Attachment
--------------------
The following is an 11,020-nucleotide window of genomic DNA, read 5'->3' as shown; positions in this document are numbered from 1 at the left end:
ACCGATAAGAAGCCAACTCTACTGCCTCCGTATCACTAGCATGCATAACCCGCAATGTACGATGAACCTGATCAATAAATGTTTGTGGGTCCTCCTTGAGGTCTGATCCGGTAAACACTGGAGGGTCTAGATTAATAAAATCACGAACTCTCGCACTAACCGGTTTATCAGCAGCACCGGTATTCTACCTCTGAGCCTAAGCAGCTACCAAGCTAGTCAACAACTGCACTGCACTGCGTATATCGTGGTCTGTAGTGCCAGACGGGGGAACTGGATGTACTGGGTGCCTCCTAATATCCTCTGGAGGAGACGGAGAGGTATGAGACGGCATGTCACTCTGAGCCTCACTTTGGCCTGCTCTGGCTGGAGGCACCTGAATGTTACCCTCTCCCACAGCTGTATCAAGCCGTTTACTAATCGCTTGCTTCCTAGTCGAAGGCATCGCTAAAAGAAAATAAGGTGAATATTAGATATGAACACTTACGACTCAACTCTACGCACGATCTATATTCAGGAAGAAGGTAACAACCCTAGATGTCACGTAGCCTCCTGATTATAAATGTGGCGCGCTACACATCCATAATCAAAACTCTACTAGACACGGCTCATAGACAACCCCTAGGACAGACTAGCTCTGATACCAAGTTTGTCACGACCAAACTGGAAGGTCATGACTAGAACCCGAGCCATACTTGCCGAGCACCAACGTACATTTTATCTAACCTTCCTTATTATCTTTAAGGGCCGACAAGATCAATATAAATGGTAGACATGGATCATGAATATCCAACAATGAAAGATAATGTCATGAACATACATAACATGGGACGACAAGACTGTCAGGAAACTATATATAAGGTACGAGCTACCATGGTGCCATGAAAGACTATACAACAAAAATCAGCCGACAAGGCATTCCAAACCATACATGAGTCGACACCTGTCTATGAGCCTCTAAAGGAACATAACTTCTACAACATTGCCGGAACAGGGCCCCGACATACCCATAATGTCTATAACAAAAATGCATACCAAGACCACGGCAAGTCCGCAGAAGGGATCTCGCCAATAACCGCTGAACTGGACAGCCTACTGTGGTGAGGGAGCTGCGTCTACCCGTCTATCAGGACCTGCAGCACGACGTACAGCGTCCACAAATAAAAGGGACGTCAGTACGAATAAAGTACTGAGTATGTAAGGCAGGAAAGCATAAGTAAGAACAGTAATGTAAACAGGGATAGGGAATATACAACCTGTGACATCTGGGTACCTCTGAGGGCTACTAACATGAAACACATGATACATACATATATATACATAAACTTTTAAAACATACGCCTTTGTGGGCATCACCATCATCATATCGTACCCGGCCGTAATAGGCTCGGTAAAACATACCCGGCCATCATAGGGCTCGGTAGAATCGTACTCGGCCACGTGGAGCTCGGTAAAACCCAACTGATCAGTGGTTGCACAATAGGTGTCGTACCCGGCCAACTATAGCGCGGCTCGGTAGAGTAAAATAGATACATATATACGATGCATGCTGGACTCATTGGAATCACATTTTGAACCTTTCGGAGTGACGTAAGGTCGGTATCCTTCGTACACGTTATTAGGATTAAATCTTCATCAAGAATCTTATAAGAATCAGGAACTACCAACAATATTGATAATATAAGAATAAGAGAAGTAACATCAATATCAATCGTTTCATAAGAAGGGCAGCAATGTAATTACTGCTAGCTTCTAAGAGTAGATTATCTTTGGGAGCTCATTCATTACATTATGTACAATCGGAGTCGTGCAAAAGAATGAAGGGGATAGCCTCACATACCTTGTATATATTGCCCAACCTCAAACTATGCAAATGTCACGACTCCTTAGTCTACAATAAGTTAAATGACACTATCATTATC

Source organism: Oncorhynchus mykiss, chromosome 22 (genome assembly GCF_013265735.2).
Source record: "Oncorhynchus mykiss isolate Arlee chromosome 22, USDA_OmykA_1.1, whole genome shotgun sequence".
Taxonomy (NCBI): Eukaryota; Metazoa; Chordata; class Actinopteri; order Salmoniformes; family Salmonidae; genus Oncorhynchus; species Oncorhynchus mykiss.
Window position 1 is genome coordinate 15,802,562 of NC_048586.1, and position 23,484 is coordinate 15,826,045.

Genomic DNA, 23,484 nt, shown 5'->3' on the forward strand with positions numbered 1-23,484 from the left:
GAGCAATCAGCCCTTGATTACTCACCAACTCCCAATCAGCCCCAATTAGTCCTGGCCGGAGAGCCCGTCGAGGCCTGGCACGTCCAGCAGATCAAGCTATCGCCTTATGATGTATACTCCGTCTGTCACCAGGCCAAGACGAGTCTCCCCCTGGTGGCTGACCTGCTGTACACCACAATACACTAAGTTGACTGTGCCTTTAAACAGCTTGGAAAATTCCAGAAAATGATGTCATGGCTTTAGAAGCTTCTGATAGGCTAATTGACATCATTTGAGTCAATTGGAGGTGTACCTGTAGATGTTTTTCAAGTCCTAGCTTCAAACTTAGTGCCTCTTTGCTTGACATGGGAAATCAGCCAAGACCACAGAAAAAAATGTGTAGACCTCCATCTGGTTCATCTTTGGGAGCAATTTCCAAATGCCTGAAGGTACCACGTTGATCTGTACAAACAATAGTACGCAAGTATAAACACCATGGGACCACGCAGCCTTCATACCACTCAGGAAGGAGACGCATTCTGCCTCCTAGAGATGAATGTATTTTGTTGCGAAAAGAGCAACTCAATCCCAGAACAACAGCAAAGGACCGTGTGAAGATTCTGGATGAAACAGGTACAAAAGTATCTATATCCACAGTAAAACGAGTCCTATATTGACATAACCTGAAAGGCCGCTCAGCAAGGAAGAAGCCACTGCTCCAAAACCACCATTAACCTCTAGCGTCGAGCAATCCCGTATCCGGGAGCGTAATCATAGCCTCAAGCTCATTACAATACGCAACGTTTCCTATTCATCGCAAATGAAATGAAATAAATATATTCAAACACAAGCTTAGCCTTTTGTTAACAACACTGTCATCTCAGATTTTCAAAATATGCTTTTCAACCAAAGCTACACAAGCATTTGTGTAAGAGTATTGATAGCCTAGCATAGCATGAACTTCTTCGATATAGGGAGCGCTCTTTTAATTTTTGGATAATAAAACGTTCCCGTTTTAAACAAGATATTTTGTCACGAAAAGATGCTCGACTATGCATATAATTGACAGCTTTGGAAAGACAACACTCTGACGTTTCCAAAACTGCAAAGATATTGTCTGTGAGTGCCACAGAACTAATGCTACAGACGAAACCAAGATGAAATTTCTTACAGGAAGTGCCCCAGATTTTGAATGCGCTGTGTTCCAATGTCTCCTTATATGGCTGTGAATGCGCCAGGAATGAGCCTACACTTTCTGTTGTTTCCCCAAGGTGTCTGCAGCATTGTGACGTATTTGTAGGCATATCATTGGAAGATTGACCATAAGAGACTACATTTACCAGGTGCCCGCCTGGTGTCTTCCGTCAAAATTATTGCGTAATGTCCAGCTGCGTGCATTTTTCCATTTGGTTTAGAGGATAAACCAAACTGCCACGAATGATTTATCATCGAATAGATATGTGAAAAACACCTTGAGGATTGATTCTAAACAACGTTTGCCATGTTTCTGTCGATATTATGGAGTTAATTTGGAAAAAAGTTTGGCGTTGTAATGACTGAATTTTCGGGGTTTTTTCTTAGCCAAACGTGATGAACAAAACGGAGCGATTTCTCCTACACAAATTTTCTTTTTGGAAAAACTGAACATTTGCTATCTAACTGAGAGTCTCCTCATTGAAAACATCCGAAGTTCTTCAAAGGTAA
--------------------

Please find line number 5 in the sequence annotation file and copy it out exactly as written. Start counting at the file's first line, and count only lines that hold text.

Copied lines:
Taxonomy (NCBI): Eukaryota; Metazoa; Chordata; class Actinopteri; order Salmoniformes; family Salmonidae; genus Oncorhynchus; species Oncorhynchus mykiss.